Unraveling My Cocoon

I felt myself still reliving a past which was no longer anything more than
the history of another person
–Proust, In Search of Lost Time

Recently as a volunteer demo-client, I joined a workshop on Noetic Balancing in-progress. Robert Waterman (who developed this method) oriented me briefly then told me to lay down on the treatment table. Within a few minutes, he asked me what image was coming to mind. A flickering of images passed through my mind until my inner eye focused on an image of me knitted into “cocoon” with only the top of my head protruding, my eyes peering over the edge of the last row of knitted coral yarn.

“I like it in here.” He said quickly, “You are in protection.” We were silent awhile. Then he asked me about being lonely, then asked more about my image and it led me to memories of literally being left out in the cold by my sisters. When my grandmother died, a day passed before the three could decide whether or not to tell me or to “invite” me to the funeral. I was living in Colorado and couldn’t afford to fly at the last minute. Peter and I drove all day and through the night through a snowstorm in his VW bug to make it to the funeral in Chicago on time, but arrived an hour late. We went straight to my grandmother’s home; standing on the porch in a freezing snowstorm, we could see my mother and three sisters visiting and preparing food in the kitchen. I was knocking and knocking; they could see us through the door-window; I watched them ignore us; they were shunning me. Finally, one came to the door and said curtly, “You were late. You can’t come in”, then locked the door. Years later it happened again. A day of deliberation passed before they decided to tell me my mother was dying from a stroke. “Why?”, Robert asked. I have never been able to figure it out, I’m different from them.

Why did those memories come up on this day in front of the workshop participants? I wanted to take it back and pick something else, but there it was. I wanted to experience this process without foreknowledge of it, so I had no idea what to expect. Having met Robert at another event, I trusted him. While he moved his hands and a pendulum over my body, I practiced a heart meditation. Then he told me to repeat after him, “I forgive myself for believing I do not belong.” Breathe in, he worked on the energies in silence. “I forgive myself for believing I belonged.” Take in a breath. In the silence, I felt the pangs of deep anxiety from being left out, of others deciding whether I could come.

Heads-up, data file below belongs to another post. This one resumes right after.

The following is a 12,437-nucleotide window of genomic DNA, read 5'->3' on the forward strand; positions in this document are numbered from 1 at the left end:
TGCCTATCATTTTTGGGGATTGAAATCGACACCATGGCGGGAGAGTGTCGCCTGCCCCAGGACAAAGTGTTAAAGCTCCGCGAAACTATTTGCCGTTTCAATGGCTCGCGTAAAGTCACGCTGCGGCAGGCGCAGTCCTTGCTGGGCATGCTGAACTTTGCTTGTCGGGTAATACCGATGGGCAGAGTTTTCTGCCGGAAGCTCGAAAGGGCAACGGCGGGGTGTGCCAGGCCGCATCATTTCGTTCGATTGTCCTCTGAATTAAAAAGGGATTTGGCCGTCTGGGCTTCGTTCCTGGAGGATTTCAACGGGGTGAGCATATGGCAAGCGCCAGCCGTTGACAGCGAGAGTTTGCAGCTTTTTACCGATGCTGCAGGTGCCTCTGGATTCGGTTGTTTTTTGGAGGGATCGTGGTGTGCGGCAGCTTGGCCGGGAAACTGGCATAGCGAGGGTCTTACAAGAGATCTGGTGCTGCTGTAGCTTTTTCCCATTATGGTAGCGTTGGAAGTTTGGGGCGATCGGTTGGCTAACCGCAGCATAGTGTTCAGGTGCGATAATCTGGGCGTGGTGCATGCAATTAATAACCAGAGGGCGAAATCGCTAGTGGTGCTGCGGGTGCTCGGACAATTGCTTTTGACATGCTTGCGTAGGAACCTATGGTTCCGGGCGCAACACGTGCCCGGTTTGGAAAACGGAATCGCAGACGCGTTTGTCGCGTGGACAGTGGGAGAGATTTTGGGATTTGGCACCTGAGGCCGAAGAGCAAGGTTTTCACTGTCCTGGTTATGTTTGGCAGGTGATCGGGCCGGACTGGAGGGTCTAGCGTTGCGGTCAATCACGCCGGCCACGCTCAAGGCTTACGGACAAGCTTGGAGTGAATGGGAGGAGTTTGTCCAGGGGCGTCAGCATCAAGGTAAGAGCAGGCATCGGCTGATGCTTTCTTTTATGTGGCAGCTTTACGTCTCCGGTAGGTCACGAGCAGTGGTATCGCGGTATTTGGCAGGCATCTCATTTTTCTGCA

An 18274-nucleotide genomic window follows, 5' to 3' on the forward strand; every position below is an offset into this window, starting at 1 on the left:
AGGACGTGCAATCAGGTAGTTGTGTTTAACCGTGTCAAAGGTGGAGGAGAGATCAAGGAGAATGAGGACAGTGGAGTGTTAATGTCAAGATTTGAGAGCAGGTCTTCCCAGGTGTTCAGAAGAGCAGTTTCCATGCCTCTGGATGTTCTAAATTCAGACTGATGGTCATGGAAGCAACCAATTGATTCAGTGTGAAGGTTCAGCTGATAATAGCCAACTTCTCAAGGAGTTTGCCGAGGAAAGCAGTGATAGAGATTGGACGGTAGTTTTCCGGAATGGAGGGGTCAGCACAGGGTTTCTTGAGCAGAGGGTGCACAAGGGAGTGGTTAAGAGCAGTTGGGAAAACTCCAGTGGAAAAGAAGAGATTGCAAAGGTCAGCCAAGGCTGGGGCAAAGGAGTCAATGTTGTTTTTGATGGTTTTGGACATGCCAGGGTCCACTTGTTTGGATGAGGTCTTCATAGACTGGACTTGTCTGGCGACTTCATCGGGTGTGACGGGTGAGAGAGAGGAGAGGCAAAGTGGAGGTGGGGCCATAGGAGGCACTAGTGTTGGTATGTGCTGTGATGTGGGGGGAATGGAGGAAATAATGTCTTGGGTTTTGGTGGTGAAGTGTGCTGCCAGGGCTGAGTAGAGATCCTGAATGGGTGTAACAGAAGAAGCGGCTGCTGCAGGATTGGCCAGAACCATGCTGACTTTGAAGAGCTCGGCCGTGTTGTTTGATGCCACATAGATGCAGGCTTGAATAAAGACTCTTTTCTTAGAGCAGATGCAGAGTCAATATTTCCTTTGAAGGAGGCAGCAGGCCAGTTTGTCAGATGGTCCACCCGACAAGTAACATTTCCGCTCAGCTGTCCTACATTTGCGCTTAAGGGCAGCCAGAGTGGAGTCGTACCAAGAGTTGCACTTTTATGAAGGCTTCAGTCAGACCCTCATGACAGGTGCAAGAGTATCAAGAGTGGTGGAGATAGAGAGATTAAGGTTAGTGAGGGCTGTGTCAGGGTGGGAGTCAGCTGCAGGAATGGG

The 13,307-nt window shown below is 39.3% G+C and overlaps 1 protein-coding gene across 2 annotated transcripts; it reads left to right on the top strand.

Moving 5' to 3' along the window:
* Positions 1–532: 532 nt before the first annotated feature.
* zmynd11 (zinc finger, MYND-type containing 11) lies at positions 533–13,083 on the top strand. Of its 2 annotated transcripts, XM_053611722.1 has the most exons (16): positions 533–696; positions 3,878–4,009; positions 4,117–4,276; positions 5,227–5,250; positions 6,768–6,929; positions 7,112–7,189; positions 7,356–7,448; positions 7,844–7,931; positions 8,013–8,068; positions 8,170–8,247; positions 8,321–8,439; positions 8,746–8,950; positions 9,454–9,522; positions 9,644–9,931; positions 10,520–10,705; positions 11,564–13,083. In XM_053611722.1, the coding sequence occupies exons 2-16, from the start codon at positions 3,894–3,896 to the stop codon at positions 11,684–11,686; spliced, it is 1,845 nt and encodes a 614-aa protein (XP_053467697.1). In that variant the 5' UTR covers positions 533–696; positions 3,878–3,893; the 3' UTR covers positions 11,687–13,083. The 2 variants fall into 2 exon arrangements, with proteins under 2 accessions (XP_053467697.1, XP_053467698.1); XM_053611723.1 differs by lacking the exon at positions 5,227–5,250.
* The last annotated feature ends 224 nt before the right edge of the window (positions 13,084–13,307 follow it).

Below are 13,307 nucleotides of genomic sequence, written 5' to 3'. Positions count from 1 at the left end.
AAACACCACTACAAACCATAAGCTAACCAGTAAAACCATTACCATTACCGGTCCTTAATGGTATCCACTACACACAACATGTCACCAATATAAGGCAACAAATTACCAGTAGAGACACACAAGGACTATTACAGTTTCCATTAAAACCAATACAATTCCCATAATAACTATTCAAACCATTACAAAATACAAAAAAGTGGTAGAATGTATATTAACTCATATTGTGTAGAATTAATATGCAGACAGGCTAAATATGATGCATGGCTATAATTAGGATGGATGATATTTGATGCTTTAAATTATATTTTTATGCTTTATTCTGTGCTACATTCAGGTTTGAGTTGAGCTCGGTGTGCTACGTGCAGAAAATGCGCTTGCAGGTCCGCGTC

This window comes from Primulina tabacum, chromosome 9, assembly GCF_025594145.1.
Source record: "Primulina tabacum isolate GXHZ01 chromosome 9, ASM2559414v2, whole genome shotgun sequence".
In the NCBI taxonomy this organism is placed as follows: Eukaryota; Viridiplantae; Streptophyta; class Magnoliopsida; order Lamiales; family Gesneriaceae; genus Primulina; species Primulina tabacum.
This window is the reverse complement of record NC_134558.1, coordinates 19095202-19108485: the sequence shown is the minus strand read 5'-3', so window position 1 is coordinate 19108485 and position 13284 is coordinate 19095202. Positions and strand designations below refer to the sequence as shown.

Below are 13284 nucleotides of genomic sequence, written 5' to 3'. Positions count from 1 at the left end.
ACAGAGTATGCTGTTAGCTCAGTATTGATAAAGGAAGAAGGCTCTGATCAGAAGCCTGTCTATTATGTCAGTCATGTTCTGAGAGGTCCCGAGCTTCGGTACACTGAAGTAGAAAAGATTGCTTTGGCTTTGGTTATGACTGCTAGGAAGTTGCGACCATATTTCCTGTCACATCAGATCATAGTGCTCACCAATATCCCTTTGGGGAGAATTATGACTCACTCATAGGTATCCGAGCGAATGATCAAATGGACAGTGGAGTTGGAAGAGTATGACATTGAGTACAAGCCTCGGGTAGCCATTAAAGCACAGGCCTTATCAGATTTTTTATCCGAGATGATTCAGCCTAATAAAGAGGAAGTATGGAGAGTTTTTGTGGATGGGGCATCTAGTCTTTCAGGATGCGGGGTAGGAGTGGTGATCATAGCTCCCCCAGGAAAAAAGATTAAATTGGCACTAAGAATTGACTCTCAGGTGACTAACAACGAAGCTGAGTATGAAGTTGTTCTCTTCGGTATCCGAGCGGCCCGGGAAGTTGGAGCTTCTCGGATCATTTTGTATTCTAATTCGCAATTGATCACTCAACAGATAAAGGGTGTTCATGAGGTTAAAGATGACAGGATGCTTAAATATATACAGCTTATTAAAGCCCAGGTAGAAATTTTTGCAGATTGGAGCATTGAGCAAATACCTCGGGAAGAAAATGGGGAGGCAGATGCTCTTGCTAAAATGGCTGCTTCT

Robert asked about the knitted cocoon. I had thought about unraveling it. He instructed me to do it. I hesitated. It’s just a cartoon, I told myself, I can knit it back. So, I pulled the yarn and watched it unravel down to my knees; it stopped, there seemed to be a knot. Robert worked quietly. I told him I liked being able to step in and out of my half-cocoon. Robert wondered about unraveling it all the way. I hesitated. Then I saw the cocoon unravel completely and myself standing in ripples of wavy coral yarn.

How is that? He was right about protection, I felt accessible and vulnerable and . . . something else. On my journey to love, I need to be out of the cocoon. I felt into the space around me while Robert did his work. While he worked, I rested. “I forgive myself for believing I am not wanted.” Breath. Energy moving. “I forgive myself for believing it was my fault I was exiled.” “I forgive myself for believing there was something I could do to avoid being left out.” Breath, energies move. “I forgive myself for believing I needed to hide in protection.” I breathed this belief out. This pattern between healer and me continued for a while: brief exchanges between us, noticing images and sensations in body and mind followed by declarations of self-forgiveness and a deep breath…